More fundamentally, think about the failure rate of scientific theories in general. The process of generating and testing theories in the sciences means that new theories are proposed, tested, and discarded constantly. Few theories survive long enough to be part of the scientific consensus.

Other domains also suffer from this kind of problem. There is a replication crisis in psychology: It turns out that many of the crucial, even foundational, findings in areas like social psychology have failed to be replicated when tested. On this basis, plenty of work in psychology is, at the very least, questionable.

The issues we excuse in other domains are treated as knockdown objections when applied to “conspiracy theories”.

No one says, however, that we should treat scientific or psychological theories as “mad, bad or dangerous” in the same way as conspiracy theories. The issues we excuse in other domains are treated as knockdown objections when applied to “conspiracy theories”.

We are left with the question: Why do people pick on conspiracy theories?

A lot of the debate around conspiracy theories is definitional: how we define the proper subject of a conspiracy theory determines whether belief in particular conspiracy theories is rational.

The “mad, bad, and dangerous” label is a narrow definition of conspiracy theory. It excludes the broader set of explanations which cite conspiracies as salient causes such as the accepted explanations of the Moscow Show Trials, the Watergate Affair; 9/11 and the 2003 invasion of Iraq. The pejorative label of “conspiracy theory” only applies to are those which are clearly false and, thus, irrational to believe.

If scholars are only being interested in conspiracy theories which are have already defined as irrational, then research that shows conspiracy theories to be “mad, bad, and dangerous” is neither interesting (it confirms what we already know) nor can it be extended to the broader set of “conspiracy theories.”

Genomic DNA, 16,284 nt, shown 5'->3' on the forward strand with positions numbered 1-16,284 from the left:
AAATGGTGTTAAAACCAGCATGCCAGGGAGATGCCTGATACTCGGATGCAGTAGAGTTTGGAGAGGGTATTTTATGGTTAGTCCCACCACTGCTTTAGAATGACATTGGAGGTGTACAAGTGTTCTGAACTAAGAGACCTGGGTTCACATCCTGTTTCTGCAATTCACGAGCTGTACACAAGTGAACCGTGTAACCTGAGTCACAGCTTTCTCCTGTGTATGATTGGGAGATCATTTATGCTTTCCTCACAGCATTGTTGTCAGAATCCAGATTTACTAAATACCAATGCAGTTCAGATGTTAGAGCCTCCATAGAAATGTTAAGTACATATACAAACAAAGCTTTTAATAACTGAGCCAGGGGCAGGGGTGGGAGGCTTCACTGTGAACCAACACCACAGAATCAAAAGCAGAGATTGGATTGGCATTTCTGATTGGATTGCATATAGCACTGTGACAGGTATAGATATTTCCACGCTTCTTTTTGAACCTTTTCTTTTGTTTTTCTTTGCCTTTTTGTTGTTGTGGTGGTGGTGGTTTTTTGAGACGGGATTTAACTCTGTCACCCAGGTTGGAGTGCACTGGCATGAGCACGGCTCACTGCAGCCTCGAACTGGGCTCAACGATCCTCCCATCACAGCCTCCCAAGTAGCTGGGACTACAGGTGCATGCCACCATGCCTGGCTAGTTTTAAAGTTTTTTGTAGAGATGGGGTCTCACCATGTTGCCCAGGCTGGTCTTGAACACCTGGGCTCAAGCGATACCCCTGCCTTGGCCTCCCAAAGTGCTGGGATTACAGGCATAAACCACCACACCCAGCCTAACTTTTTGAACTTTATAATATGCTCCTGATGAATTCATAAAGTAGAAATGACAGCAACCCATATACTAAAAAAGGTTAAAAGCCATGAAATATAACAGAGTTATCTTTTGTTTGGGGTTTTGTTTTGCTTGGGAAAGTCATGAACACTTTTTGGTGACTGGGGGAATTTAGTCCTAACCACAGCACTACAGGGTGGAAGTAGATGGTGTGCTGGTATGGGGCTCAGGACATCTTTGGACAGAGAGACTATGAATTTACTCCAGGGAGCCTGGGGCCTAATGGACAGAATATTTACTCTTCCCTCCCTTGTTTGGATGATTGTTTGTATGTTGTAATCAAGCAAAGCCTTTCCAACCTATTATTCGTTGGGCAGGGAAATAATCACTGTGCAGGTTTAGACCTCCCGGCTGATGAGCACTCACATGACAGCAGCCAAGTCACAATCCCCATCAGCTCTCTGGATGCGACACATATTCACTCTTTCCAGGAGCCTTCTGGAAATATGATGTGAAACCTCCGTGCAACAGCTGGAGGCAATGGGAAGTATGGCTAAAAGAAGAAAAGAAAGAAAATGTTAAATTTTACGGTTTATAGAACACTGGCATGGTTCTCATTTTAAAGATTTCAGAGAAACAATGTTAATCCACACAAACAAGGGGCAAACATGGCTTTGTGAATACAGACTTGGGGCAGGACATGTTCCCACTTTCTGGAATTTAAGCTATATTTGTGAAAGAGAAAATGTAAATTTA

Philosophers who study conspiracy theory have argued that we should talk about conspiracy theories in the broader sense. We should be interested in analysing the entire class of conspiratorial activity rather than just the conspiracy theories we already suspect to fantastical. If our analysis is squarely focussed on theories we already think are prima facie false or problematic, then the analysis of what we consider to be proper conspiracy theories will only confirm what we think we already know.

Defining conspiracies theories narrowly is not just uninteresting, it could be dangerous. No one denies that conspiracies sometimes occur. If we treat conspiracy theories dismissively we will fail to investigate the suspected conspiracies that are worth treating seriously. After all, the Soviet government assured the West that the Moscow Trials were true and fair when they were not. Nixon denied any involvement in the break-in of the Watergate Complex but he was lying. Blair and Bush assured their people that there was clear evidence that the Saddam Hussein regime was producing weapons of mass destruction but their evidence was doctored.